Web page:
Editor Barry Alexander Brown had completed his film “The War at Home” and had returned to Atlanta to research a project when he was first introduced to Spike Lee through a mutual friend. At the time, Lee was at New York University working on a cable TV project.
The year was 1981, and later, Brown and Lee were back in New York. It was Brown who offered the aspiring filmmaker a part-time job at First Run Features to check prints. “I was making deliveries going to the post office with 35mm cans,” Lee recalls.
It marked the beginning of their 40-year and counting collaborative friendship and working partnership.
Lee will be presented with the Golden Eddie filmmaker of the year award on April 17 during the 71st American Cinema Editors (ACE) Eddie Awards.
Brown is Lee’s go-to editor. Together, they have worked on a number of the director’s most memorable titles including “Do the Right Thing,” “School Daze” and “Summer of Sam.”
A shared passion for musicals bonded them.
“For me, growing up in places like Montgomery, Alabama, every once in a while, you’d have a Broadway musical on tour come through, and everything that came through, I saw,” says Brown.
Lee had grown up seeing musical adaptations of Broadway shows. “I saw ‘Carousel,’ ‘Sound of Music,’ ‘Oklahoma’ and ‘South Pacific.’ I was too young to see the original versions and saw the films,’ he says.
It was Brown who, while tinkering with the 1986 film “She’s Gotta Have It” birthed the signature Spike Lee double cut. “I was cutting it and noticed that Greer’s [character, played by John Terrell] did this thing when he gets into bed. To make Spike laugh, I did the double cut, so his character would get into bed twice.” Lee did laugh and asked Brown to keep the edit in. Since then, Lee and Brown have used it.
But it’s Lee’s signature double-dolly shot that has become a visual stamp in his films. The first time Lee and Brown used it was in “Mo Better Blues,” where Lee’s character Giant appears to float down the pavement. Lee credits cinematographer Ernest Dickerson for coming up with the idea. “We didn’t invent the shot,” Lee says. As much as he loved the idea of the shot, he wanted to make sure he didn’t overuse it, “only when it’s motivated.”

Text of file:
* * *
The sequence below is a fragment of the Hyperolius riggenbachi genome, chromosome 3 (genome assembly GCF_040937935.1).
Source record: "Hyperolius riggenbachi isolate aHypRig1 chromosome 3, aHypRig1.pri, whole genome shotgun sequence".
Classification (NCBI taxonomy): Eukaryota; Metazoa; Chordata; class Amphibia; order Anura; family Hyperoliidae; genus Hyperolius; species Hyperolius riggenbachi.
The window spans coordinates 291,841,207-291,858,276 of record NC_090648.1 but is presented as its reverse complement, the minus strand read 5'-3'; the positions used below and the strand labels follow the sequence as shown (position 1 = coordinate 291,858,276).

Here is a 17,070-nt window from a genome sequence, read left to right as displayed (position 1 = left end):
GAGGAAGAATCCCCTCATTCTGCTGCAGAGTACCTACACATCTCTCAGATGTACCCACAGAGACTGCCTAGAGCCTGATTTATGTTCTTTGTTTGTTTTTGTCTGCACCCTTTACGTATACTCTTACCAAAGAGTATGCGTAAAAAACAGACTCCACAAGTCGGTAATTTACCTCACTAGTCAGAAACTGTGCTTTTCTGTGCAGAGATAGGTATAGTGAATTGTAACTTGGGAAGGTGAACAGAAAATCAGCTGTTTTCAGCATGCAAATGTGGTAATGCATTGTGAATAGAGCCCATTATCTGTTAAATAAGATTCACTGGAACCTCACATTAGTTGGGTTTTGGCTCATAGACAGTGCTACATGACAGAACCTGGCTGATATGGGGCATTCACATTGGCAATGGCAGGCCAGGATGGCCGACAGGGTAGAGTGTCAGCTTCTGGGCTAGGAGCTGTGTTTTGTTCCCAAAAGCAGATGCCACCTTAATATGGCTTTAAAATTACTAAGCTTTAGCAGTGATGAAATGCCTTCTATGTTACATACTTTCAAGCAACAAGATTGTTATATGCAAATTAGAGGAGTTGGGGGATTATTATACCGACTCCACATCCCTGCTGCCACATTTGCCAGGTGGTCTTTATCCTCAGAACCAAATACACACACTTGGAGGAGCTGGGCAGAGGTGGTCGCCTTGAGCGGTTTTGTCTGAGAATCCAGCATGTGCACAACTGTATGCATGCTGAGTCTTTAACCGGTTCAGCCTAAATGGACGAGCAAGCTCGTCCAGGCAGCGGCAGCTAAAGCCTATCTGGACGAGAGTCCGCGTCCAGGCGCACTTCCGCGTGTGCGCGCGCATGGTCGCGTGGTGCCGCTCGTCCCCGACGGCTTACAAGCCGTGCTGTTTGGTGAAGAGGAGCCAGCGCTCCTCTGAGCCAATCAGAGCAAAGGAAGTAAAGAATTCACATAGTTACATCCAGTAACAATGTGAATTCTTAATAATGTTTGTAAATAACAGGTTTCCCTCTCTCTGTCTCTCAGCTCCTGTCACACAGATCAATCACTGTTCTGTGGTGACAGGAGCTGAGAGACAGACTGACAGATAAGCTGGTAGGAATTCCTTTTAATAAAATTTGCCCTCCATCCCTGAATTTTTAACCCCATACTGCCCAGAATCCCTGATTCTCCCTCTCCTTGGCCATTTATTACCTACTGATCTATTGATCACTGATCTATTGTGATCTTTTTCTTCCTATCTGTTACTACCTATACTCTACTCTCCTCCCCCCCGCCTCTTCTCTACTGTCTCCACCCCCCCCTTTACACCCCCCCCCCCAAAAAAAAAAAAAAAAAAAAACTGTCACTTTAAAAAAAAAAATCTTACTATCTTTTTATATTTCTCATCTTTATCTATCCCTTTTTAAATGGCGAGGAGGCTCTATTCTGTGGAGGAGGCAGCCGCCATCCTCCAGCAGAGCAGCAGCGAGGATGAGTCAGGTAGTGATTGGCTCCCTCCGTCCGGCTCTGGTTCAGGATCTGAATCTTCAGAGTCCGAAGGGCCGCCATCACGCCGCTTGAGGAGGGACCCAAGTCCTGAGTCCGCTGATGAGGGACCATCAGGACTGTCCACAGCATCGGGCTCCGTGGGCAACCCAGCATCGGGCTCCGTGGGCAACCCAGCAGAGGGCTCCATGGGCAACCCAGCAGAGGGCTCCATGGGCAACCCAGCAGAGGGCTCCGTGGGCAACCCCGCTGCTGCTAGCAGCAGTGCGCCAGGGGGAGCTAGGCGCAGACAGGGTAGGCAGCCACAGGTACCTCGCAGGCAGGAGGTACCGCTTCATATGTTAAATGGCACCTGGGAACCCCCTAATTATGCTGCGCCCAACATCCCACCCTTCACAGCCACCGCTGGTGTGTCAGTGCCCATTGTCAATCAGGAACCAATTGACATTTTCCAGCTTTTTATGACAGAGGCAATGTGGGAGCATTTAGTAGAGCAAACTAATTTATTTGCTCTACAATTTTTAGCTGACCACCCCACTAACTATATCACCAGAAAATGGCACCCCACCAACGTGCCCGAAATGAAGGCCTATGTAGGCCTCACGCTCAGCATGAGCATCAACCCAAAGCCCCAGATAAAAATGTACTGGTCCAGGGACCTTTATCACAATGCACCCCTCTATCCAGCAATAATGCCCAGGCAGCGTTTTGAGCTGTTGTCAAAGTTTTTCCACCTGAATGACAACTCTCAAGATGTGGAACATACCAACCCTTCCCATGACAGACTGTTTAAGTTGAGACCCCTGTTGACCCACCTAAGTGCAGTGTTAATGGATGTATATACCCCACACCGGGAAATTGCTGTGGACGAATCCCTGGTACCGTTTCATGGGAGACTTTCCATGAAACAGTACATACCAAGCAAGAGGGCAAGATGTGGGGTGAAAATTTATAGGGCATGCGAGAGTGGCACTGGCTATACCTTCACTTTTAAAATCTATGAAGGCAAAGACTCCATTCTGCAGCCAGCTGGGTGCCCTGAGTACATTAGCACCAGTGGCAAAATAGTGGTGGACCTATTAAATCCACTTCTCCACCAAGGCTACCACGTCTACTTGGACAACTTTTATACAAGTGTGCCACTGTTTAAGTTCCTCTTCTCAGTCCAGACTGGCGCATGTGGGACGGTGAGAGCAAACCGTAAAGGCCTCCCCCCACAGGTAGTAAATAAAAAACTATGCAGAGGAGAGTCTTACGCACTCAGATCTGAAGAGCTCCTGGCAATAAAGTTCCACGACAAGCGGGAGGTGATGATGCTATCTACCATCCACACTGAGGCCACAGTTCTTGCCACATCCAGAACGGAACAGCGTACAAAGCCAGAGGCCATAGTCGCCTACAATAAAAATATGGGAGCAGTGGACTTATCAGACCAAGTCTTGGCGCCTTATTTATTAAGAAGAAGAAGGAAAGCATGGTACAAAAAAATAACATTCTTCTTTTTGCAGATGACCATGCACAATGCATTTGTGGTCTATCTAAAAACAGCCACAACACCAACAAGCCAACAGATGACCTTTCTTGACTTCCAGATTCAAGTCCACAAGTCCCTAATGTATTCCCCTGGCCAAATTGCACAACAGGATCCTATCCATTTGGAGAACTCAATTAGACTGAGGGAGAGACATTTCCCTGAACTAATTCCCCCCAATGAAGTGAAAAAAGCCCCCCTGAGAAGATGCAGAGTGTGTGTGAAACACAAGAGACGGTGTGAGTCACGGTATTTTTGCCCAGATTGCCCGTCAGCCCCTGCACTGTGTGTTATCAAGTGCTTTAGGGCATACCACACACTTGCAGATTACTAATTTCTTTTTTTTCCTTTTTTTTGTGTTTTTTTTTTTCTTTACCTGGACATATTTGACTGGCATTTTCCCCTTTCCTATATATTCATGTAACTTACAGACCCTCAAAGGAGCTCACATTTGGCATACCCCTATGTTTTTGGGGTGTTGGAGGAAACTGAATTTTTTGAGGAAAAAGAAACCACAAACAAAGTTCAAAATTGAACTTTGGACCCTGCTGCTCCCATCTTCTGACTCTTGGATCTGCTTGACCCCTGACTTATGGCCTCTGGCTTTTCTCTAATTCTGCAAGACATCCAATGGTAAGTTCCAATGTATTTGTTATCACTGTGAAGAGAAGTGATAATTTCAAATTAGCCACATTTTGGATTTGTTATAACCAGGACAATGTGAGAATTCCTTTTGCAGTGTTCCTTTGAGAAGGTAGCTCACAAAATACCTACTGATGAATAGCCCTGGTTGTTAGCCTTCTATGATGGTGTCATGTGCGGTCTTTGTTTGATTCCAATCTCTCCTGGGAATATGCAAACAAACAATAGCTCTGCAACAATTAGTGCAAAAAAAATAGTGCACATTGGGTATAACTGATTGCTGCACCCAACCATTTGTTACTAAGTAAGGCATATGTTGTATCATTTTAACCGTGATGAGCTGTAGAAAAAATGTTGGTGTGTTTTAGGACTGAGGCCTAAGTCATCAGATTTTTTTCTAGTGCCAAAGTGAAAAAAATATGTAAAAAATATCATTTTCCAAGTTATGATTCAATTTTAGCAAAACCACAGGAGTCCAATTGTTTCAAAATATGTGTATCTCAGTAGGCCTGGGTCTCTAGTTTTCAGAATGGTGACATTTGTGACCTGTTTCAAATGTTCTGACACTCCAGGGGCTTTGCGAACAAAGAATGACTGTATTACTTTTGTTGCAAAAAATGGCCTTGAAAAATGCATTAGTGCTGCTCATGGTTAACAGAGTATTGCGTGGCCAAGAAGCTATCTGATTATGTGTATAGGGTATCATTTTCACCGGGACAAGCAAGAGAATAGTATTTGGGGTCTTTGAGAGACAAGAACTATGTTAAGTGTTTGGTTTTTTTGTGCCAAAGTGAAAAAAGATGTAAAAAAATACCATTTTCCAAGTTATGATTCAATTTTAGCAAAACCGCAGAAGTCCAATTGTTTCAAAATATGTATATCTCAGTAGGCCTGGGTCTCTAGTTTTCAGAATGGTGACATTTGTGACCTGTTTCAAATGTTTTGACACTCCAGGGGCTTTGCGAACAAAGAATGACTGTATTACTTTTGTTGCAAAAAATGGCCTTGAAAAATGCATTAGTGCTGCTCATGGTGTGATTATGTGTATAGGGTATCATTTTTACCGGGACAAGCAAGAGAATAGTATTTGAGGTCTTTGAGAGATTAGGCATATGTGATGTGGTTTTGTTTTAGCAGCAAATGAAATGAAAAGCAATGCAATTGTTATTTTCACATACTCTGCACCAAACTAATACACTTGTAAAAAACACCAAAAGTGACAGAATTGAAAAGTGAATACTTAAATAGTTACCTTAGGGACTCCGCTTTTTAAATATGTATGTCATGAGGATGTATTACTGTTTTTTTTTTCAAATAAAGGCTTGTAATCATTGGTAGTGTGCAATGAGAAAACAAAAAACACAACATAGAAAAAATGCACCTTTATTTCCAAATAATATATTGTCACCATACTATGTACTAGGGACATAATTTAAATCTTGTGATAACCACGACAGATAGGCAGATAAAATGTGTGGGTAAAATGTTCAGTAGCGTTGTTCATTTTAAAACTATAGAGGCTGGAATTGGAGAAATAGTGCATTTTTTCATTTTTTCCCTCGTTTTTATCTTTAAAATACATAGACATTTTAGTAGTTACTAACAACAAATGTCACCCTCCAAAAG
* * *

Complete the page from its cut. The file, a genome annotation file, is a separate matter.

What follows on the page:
Music also plays an important role in Lee’s films. Brown’s skill at cutting music and action had given audiences memorable scenes like the opening sequence of “Do the Right Thing,” with Rosie Perez making a powerful statement with her furious dance to Public Enemy’s “Fight the Power,” and Sam Cooke’s ‘A Change Is Gonna Come” in ‘Malcolm X.”
Brown remembers cutting that sequence without the music. “There wasn’t music there. One day Spike came in with the track and said, ‘I want to play it against that sequence.’” It was Lee who suggested the fade-in moment on the day of Malcolm’s assassination, and both sat back to see how it would play out. “We were both spooked by it because it played out as if I’d cut to it. I didn’t make any changes.”
Allowing a scene to breathe and let a scene play out is a trait Brown has mastered. He remembers a special scene in “25th Hour.” “Spike set up the wonderful shot of the characters coming to this park, the camera starts way up and comes down. It was designed to have an open space. It was gorgeous, and me as an editor, I’m staying out of the way.”
Brown has also worked on Lee’s performance film “Kings of Comedy,” which the editor says has its own rules. “You’re trying to trim a performance and not kill the comedy because all these guys have a rhythm.” In the stage show of “Kings,” comedian Bernie Mac performed second, but in the film, Brown placed him last “because his performance was so strong, he had to come out last.”
In retrospect, Brown says he and Lee evolved together. “We were young and inexperienced. We were learning the craft as we did it, but there’s nothing like working with Spike because there’s so much trust.”
“We’re still learning,” Lee chimes in. “But it’s a mutual trust.”
He lists his team of frequent collaborators — including costume designer Ruth E. Carter, production designer Wynn Thomas, composer Terence Blanchard and cinematographers Matthew Libatique, Ellen Kuras and Ernest Dickenson.
“We’ve all grown as a family. We’re just young pups trying to make it in a very hard industry,” says Lee.